Last week, 24 major websites including the Huffington Post, Yahoo News, AOL, TMZ, FHM, GameZone, Match.com, 123greetings.com, Weather.com and Gaia Online unwittingly displayed malicious advertisements (malvertising) that infected computers with ransomware and locked them down.
On 31 December 2014, Cybersecurity firm Cyphort Labs spotted that malware had hijacked the AOL Platforms ad network, which serves ads to these websites. AOL Platforms has 199 million unique visitors a month and reaches 88.8% of the US internet audience.
For six days until AOL shut the malvertisements down on 5 January 2015, malicious ads were displayed on the websites, silently infecting computers with the Neutrino Exploit Kit, so users didn't even need to click on the ads to be infected.
The ransomware, known as "Kovter ", was tailored to display a customised fake message from either US, UK, French, German and Turkish national police bodies such as the FBI and la Police Nationale, depending on the user's geographic location.
FHM's publisher Bauer Media UK told CNN that it was investigating the incident, but none of the other websites have commented or released statements.
Customised ransomware scam
The message informed the user that their computer had been locked down "due to suspicion of illegal content downloading and distribution" and that "suspicious files" had been transferred to a special server as evidence.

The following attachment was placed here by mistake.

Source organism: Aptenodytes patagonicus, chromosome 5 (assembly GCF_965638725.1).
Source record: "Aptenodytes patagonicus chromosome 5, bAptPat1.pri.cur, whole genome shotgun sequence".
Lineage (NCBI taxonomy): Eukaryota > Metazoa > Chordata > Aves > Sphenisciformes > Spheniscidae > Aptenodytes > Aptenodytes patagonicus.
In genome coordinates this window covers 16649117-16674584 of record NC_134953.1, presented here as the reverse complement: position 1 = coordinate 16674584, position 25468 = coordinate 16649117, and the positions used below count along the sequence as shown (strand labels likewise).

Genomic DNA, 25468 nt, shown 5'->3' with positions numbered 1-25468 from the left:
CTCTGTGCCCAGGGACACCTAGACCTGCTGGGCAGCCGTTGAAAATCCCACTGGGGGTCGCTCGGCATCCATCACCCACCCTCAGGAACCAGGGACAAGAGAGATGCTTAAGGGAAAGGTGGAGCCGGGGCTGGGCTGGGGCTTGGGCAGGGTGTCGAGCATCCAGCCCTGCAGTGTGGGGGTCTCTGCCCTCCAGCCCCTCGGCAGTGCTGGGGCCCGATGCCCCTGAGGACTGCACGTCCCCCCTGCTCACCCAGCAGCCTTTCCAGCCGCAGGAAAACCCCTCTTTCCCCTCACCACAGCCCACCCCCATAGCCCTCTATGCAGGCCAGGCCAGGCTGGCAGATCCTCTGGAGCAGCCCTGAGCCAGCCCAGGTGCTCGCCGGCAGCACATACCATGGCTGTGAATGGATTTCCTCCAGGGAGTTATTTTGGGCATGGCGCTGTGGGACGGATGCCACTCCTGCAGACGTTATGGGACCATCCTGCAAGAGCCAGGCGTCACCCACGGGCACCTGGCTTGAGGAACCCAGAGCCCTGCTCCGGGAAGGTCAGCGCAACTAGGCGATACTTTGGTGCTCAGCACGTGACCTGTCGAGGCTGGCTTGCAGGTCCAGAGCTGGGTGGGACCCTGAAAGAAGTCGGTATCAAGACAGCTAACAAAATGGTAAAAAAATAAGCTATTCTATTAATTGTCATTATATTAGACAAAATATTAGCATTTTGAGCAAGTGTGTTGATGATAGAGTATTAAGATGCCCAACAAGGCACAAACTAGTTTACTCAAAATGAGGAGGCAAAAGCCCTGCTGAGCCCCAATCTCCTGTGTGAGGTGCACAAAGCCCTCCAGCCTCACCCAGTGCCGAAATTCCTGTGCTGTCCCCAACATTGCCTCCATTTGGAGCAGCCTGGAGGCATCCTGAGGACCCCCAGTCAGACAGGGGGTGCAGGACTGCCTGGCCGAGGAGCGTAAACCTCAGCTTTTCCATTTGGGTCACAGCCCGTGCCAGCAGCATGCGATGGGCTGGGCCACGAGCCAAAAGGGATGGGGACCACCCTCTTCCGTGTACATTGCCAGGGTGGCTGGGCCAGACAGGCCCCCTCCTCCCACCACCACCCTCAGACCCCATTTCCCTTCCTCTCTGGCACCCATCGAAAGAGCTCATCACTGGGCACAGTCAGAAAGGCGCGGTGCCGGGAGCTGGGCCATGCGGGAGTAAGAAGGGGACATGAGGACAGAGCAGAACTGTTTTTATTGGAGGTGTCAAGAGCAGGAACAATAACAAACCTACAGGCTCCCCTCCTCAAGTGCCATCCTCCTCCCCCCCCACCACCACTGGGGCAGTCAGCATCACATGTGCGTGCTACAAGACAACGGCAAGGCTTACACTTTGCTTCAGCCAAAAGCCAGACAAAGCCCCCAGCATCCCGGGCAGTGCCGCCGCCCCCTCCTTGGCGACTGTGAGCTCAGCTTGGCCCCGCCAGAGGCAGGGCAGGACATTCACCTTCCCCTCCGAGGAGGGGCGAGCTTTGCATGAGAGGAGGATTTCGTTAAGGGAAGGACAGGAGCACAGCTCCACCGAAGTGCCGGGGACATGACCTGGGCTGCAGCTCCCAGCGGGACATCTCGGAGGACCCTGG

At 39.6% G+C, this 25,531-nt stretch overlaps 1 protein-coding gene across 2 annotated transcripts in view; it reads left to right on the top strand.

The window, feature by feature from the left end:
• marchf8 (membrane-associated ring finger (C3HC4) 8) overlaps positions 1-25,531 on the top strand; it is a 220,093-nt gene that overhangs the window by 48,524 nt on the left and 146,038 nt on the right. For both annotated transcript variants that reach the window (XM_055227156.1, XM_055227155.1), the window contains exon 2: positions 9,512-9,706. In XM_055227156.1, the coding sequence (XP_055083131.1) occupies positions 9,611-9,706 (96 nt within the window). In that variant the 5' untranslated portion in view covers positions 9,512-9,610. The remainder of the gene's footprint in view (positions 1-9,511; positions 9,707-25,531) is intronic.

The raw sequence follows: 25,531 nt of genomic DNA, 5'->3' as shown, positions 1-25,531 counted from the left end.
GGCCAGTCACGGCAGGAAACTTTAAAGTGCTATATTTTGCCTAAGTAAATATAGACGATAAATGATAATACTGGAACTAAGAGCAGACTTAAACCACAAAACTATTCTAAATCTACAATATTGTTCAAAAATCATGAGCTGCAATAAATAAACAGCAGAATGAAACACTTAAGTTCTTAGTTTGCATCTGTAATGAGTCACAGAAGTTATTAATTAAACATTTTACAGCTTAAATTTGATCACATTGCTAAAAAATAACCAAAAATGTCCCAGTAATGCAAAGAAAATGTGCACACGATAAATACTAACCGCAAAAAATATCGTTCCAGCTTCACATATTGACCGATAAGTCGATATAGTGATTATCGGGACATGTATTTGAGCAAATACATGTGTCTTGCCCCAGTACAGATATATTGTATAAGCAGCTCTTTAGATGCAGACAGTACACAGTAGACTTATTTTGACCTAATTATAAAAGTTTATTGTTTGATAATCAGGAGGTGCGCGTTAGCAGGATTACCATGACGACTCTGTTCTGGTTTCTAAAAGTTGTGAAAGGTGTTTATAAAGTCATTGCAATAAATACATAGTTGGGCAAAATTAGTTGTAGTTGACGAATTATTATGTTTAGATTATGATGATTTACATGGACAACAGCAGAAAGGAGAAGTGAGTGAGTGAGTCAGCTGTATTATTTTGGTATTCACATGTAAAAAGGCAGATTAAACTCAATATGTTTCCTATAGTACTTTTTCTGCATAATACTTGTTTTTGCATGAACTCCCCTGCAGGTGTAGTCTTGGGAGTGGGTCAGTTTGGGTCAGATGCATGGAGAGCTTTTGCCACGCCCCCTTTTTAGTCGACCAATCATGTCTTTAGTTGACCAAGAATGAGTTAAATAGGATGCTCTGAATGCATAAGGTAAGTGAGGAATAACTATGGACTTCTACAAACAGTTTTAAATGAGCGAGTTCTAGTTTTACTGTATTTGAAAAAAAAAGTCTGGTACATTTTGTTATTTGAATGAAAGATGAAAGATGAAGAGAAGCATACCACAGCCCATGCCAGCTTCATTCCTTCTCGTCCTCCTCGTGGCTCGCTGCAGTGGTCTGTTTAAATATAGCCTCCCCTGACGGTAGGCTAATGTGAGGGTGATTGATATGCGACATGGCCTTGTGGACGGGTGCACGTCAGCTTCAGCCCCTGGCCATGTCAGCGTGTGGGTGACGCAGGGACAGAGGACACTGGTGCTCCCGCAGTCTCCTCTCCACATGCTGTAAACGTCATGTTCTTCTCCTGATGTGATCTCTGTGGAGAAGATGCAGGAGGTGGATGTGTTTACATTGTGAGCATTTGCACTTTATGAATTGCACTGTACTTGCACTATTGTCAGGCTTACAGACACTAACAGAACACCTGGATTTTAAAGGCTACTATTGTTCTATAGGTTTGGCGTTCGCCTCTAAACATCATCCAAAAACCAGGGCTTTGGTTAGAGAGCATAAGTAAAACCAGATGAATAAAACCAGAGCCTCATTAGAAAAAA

In order to unlock their computer and avoid prosecution, the scam would demand the user pay a fine. The US version of the ransomware demanded $300 (£198), only accepted using prepaid MoneyPak MasterCard and Visa cards that could be obtained from supermarkets.
Users who have been infected by the malware can solve the problem by booting their Windows PCs into Safe mode and then running an anti-malware program like Adwcleaner (which is free).
It is still unclear how many computers were infected, but the silver lining in the cloud is that the attacks have only affected people on Windows PCs who were using old, outdated web browsers such as Microsoft's Internet Explorer 8, which is the most-used version of the browser.
Users of modern, updated browsers like Internet Explorer 11, Google Chrome or Mozilla Firefox would not have been affected.
Redirecting to a Polish domain
Cyphort Labs says that the exploit kit used was Neutrino EK, which shares similarities with the Sweet Orange kit, a malicious tool kit that has been around since 2012.
The infected ads redirected their sources eight times, finally ending up at Polish .pl domains that had been compromised by the group behind the attack.
Malwarebytes Labs, which tracks malvertising, says that it is one of the top security threats of 2015 and is unlikely to go away anytime soon.
"Cyber criminals will likely continue to hijack ad networks with malicious code and pocket the dividends from hundreds of thousands of successful infections," said Jerome Segura, senior security researcher at Malwarebytes Labs, in a blog.
"This particular campaign is likely to migrate to other controllers or evolve into something else since it is now in the public domain and affected parties are cleaning up and securing their systems."